6) Intimate Violence in India

Intimate Violence India

Tanika Sarkar | Intimate Violence – Colonial Lawmaking and Cultural Nationalism in 19th Century India: The Indo-American Community Lecturer at UC Berkeley for 2018

Lecture | April 25 | 5-7 p.m. | Stephens Hall, 10 (ISAS Conf. Room)

Speaker: Tanika Sarkar, historian of modern India

Sponsor: Institute for South Asia Studies

We are privileged to have Dr. Tanika Sarkar, acclaimed historian of women’s histories and social movements in colonial and post-colonial India and former Professor of History at Jawaharlal Nehru University, in residence as the Indo-American Community Lecturer at the Institute for South Asia Studies in April 2019.

Tanika Sarkar is an acclaimed historian of women’s histories and social movements in colonial and post-colonial India. She retired as Professor of History at Jawaharlal Nehru University in New Delhi, and is the author of numerous books including, Bengal 1928-34 : The Politics of Protest ( Oxford, 1987 ); Hindu Wife, Hindu Nation: Community, Religion and Cultural Nationalism (Permanent Black„ Indiana University Press and Hurst , 2001 ), and Rebels, Wives, Saints: Designing Selves and Nations in Colonial Times (Permanent Black and Seagull, 2009), and has published widely in numerous journals and edited book volumes. Her more recent research focuses on the rise of the Hindu right and particularly on the implications and impacts for women in the emergence of contemporary right-wing Hindu movements in India.

About the Lecture Series
The Indo-American Community Lectureship in India Studies is a part of UC Berkeley’s Indo-American Community Chair in India Studies, a chair endowed in 1990-91 with the support of the CG of India in San Francisco, the Hon. Satinder K. Lambah and hundreds of members of the Indo-American community. This lectureship enables ISAS, with the support of the Indian Council for Cultural Relations (ICCR), to bring prominent individuals from India to Berkeley to deliver a lecture and interact with campus and community members during a two-week stay. Past Lectureship holders include Upendra Baxi, Andre Beteille, Madhav Gadgil, Ramachandra Guha, Meenakshi Mukherjee, Narendra Panjwani, Anuradha Kapur, Ashis Nandy, Amita Baviskar, Romila Thapar, Nivedita Menon, Pratap Bhanu Mehta, and Nandini Sundar.

Event made possible with the support of the Sarah Kailath Chair of India Studies

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The event is FREE and OPEN to the public.

Event Contact:, 510-642-3608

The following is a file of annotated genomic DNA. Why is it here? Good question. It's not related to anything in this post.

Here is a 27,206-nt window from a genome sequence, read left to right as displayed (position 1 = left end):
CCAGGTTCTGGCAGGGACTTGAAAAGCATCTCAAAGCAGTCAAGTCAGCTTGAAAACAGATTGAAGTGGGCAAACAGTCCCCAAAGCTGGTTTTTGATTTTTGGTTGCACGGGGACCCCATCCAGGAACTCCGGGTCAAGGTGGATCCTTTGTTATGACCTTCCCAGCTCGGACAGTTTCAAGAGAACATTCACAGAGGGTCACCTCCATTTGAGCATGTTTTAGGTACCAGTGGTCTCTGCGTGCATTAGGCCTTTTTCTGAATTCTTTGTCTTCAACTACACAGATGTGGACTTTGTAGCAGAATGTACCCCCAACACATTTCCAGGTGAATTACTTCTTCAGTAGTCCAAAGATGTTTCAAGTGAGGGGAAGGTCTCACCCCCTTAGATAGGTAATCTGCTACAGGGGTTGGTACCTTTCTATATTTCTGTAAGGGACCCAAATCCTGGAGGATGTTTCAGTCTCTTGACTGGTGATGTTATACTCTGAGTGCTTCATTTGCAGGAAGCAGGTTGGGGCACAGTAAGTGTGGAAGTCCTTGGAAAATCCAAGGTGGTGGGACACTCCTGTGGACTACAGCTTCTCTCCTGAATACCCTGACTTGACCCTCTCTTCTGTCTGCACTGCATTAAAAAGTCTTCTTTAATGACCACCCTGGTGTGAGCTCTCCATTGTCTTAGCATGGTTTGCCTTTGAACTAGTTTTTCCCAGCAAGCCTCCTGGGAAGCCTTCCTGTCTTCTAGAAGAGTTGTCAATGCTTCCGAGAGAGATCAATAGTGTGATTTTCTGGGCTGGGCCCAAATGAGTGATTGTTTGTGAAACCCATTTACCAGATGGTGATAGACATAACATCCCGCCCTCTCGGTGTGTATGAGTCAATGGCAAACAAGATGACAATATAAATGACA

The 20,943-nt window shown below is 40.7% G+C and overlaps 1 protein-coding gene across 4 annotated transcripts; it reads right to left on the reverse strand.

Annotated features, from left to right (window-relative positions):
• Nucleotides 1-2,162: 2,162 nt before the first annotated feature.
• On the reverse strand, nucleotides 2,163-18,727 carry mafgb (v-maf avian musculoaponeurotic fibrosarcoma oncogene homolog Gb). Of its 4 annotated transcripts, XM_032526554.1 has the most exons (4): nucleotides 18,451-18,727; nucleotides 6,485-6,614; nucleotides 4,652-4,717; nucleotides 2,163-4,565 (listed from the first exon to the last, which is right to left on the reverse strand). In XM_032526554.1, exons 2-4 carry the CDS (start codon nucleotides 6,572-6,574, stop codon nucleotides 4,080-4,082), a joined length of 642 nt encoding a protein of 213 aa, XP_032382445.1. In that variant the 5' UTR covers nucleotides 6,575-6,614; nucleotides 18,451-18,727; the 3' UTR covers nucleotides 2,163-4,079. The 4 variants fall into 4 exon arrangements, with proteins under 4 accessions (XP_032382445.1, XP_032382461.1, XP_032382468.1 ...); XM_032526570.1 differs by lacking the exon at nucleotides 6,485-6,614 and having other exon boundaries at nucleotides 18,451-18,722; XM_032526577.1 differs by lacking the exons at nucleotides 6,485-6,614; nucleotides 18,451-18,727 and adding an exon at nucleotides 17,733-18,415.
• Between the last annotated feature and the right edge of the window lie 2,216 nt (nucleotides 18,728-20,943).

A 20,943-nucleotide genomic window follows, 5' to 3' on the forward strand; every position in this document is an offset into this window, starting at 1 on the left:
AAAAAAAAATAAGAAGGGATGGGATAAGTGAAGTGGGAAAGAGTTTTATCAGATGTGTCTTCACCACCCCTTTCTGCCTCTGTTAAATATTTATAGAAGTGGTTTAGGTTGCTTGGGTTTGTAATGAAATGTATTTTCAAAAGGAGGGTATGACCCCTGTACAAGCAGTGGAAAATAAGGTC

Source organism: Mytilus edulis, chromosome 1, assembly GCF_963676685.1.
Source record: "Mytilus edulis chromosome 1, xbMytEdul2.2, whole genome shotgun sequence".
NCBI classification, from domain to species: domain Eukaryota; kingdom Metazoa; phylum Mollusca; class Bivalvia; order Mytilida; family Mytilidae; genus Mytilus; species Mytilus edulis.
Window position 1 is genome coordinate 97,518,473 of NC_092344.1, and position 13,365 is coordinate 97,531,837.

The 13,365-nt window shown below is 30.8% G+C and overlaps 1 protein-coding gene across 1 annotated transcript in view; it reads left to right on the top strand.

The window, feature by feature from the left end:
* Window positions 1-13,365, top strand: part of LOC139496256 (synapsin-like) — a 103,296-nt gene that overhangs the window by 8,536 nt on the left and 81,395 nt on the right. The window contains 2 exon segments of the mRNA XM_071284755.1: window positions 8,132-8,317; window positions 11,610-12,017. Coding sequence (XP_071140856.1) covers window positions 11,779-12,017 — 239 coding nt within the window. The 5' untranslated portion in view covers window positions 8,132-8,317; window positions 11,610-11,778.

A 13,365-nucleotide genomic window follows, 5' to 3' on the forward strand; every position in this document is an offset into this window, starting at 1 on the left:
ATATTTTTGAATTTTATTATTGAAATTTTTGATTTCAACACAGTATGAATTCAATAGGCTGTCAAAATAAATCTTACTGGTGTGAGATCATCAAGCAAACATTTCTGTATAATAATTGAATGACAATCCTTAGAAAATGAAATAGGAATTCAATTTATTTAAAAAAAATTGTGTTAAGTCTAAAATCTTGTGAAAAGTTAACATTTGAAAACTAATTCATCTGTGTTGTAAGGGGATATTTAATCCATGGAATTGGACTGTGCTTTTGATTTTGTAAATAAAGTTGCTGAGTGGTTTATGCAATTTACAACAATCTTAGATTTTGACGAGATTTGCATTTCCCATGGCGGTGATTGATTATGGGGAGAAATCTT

7) Law-Related Course

Law-Related Course

Ethnic Studies 180L: Civil Rights & Civil Liberties: Race in the Law  (Area I or Area V)
Session A, May 21 – June 29
Barrows 140, Tu/Th
Professor Michael Chang
What do we mean when we say: “the United States is a ‘melting pot’ or a land of ‘immigrants’? What are the implications of such statements? Do these popular statements still hold true today? If so, what is the current image, picture, and state of US immigration today? Why does immigration and immigrants continue to play such an important role in understanding the trajectory of the country in general? One answer gives the impression that the origins of the United States lies in a history of migration with people from all over the world making it what it is today. Yet such popular understandings are fraught with contesting narratives and histories that suggest otherwise. This course explores, through an Ethnic Studies perspective, contemporary themes in US immigration that will help us chart/map several historical trajectories that contest the dominant narratives of US immigration as a ‘melting pot’ or a “land of immigrants.” Instead, by looking at immigration through the lenses of race, class, gender, sexuality, policing, and the nation, several themes emerge: 1) the United States as a settler colonial project furthered by white Supremacy and racial capitalism 2)the construction of an internal/external ‘other’ underpinning racial/sexual/gendered/class hierarchies and social divisions 3) the construction of an “illegal” subject without rights 4) and the militarization and enforcement of borders, boundaries, and walls at the local, national, and international level. Such themes help us understand the social/political/cultural/juridical landscapes and regimes in which (im)migration is shaped and understood in everyday life and more importantly how they may open opportunities for immediate and long term political/social action.